Why M-Akiba bond may present new headache to many banks in Kenya
Kenyan banks are faced with a new revenue headache following the introduction of mobile-based infrastructure bond M-Akiba.
The banks, which are already reeling from the effects of interest rates capping, now face huge competition on deposits from the bond, which gives 10 per cent interest a year, above the capped 7 per cent that banks are offering.
Also, M-Akiba incorporated the use of the new mobile banking channel (PesaLink) that banks launched recently, allowing lifting of deposits from accounts into the new savings facility.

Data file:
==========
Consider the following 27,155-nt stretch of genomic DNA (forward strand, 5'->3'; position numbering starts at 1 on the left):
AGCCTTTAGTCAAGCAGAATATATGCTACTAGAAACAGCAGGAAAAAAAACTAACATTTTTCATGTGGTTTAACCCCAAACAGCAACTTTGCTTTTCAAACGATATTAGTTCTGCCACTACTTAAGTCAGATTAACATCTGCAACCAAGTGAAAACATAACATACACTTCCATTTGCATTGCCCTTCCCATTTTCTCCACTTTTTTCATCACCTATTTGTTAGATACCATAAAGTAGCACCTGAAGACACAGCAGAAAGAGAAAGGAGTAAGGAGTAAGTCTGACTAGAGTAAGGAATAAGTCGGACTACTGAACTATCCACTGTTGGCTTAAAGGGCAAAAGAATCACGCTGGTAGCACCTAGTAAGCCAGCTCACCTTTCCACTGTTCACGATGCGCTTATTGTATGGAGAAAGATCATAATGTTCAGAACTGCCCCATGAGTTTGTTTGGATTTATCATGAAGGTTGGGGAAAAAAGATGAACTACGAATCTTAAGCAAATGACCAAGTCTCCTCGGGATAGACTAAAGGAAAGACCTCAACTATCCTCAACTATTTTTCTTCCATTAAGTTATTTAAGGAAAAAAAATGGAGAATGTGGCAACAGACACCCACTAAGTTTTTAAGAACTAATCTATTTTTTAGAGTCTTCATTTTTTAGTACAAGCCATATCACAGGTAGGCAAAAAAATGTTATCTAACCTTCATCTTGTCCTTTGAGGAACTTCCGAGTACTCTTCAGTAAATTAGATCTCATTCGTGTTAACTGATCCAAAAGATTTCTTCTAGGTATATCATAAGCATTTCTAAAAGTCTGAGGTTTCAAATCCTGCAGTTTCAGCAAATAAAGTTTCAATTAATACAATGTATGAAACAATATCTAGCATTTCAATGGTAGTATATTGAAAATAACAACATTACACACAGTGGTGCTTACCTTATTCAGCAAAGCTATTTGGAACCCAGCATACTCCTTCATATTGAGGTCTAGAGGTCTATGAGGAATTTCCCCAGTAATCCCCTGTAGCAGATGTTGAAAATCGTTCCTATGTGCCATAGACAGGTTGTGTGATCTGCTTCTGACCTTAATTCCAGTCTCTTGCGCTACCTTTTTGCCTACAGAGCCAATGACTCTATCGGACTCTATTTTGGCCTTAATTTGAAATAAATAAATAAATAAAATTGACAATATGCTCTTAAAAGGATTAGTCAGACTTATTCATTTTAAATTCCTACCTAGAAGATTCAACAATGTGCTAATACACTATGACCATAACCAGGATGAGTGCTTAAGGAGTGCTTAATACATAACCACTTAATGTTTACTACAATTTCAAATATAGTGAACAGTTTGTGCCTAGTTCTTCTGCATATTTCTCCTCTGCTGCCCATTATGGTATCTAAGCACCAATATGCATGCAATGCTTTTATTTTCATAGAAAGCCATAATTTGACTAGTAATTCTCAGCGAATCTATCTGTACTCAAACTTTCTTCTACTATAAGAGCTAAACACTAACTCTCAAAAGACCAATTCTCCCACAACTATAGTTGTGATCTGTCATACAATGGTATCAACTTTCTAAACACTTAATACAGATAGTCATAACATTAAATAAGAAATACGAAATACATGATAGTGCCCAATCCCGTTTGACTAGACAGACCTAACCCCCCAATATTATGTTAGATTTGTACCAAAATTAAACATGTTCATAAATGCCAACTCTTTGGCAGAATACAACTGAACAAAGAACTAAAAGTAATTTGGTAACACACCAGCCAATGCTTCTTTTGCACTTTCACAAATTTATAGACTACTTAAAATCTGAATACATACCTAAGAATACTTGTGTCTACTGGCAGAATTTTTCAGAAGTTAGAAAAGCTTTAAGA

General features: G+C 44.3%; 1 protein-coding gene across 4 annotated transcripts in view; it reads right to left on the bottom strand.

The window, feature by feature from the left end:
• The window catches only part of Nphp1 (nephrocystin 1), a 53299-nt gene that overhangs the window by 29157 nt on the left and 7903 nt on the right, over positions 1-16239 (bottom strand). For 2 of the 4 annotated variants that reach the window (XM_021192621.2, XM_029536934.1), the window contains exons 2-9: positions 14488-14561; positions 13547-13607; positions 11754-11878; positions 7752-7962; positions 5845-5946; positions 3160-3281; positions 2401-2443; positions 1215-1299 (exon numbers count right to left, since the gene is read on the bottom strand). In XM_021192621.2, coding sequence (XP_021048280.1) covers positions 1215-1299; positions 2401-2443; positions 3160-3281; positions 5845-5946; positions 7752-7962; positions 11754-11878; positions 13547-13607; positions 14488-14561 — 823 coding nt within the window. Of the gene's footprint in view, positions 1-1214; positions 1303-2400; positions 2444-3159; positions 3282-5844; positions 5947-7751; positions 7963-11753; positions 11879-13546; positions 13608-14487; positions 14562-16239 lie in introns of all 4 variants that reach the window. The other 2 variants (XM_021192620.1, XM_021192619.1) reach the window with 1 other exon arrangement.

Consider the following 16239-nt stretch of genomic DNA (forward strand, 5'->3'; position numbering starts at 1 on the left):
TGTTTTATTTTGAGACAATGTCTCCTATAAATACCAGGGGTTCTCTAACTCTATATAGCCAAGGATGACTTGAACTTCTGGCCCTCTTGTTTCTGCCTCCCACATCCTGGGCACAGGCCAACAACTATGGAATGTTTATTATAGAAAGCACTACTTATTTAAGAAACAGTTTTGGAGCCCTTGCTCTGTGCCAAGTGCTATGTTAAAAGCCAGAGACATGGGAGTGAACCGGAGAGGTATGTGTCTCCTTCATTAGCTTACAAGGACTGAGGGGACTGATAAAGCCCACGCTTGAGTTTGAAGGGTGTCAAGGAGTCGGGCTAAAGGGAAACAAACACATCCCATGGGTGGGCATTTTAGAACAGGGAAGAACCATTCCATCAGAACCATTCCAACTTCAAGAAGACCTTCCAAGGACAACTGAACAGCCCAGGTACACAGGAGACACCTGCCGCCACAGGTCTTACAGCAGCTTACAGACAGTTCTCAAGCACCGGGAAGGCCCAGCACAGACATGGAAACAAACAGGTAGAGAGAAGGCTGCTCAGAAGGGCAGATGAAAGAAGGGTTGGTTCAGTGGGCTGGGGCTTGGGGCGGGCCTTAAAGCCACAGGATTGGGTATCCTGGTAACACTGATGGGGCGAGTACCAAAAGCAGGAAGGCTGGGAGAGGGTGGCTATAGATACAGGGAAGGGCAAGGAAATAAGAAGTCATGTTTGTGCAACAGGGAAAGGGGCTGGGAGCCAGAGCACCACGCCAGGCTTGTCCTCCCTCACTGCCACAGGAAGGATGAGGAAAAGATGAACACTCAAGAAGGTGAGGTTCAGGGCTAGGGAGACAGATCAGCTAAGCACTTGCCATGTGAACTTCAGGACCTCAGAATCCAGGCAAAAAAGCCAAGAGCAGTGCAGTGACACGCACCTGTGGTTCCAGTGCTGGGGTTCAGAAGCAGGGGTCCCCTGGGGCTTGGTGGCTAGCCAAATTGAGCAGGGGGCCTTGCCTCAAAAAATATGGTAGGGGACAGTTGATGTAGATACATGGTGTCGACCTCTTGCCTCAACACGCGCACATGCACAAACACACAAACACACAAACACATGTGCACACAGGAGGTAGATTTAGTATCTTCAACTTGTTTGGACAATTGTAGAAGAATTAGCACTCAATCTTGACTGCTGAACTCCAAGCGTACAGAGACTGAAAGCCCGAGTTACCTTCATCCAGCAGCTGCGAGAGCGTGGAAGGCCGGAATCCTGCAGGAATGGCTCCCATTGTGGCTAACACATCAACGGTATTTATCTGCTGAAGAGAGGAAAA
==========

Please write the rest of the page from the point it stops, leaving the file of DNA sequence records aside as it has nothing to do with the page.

The bond also comes at a time when banks have started keeping a tight lid on lending, as well as discouraging interest-earning deposits, in the wake of the new law that came into force in September 2016.